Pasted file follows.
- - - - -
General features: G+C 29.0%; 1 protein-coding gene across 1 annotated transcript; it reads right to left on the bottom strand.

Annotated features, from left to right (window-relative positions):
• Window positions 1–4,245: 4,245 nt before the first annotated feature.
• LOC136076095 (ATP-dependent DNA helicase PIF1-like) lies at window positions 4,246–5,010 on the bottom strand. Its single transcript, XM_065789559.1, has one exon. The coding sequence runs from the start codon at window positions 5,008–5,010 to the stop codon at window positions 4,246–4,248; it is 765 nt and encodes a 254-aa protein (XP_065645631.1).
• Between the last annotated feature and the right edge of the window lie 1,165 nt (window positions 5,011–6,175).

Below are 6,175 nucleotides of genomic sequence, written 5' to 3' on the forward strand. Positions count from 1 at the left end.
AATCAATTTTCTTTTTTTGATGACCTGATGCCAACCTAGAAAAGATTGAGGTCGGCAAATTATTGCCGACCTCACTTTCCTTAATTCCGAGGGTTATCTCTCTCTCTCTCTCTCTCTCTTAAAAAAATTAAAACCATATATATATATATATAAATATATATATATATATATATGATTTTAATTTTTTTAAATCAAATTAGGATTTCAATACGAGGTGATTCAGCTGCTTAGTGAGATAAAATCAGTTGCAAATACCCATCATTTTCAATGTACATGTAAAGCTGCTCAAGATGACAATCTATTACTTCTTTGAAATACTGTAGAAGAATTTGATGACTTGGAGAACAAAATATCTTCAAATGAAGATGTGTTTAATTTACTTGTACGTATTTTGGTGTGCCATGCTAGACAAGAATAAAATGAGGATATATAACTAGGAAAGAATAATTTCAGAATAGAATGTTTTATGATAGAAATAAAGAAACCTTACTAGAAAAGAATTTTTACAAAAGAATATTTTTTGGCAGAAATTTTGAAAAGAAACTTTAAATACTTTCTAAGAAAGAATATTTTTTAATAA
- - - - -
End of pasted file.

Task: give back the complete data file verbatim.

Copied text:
General features: G+C 29.0%; 1 protein-coding gene across 1 annotated transcript; it reads right to left on the bottom strand.

Annotated features, from left to right (window-relative positions):
• Window positions 1–4,245: 4,245 nt before the first annotated feature.
• LOC136076095 (ATP-dependent DNA helicase PIF1-like) lies at window positions 4,246–5,010 on the bottom strand. Its single transcript, XM_065789559.1, has one exon. The coding sequence runs from the start codon at window positions 5,008–5,010 to the stop codon at window positions 4,246–4,248; it is 765 nt and encodes a 254-aa protein (XP_065645631.1).
• Between the last annotated feature and the right edge of the window lie 1,165 nt (window positions 5,011–6,175).

Below are 6,175 nucleotides of genomic sequence, written 5' to 3' on the forward strand. Positions count from 1 at the left end.
AATCAATTTTCTTTTTTTGATGACCTGATGCCAACCTAGAAAAGATTGAGGTCGGCAAATTATTGCCGACCTCACTTTCCTTAATTCCGAGGGTTATCTCTCTCTCTCTCTCTCTCTCTTAAAAAAATTAAAACCATATATATATATATATAAATATATATATATATATATATGATTTTAATTTTTTTAAATCAAATTAGGATTTCAATACGAGGTGATTCAGCTGCTTAGTGAGATAAAATCAGTTGCAAATACCCATCATTTTCAATGTACATGTAAAGCTGCTCAAGATGACAATCTATTACTTCTTTGAAATACTGTAGAAGAATTTGATGACTTGGAGAACAAAATATCTTCAAATGAAGATGTGTTTAATTTACTTGTACGTATTTTGGTGTGCCATGCTAGACAAGAATAAAATGAGGATATATAACTAGGAAAGAATAATTTCAGAATAGAATGTTTTATGATAGAAATAAAGAAACCTTACTAGAAAAGAATTTTTACAAAAGAATATTTTTTGGCAGAAATTTTGAAAAGAAACTTTAAATACTTTCTAAGAAAGAATATTTTTTAATAA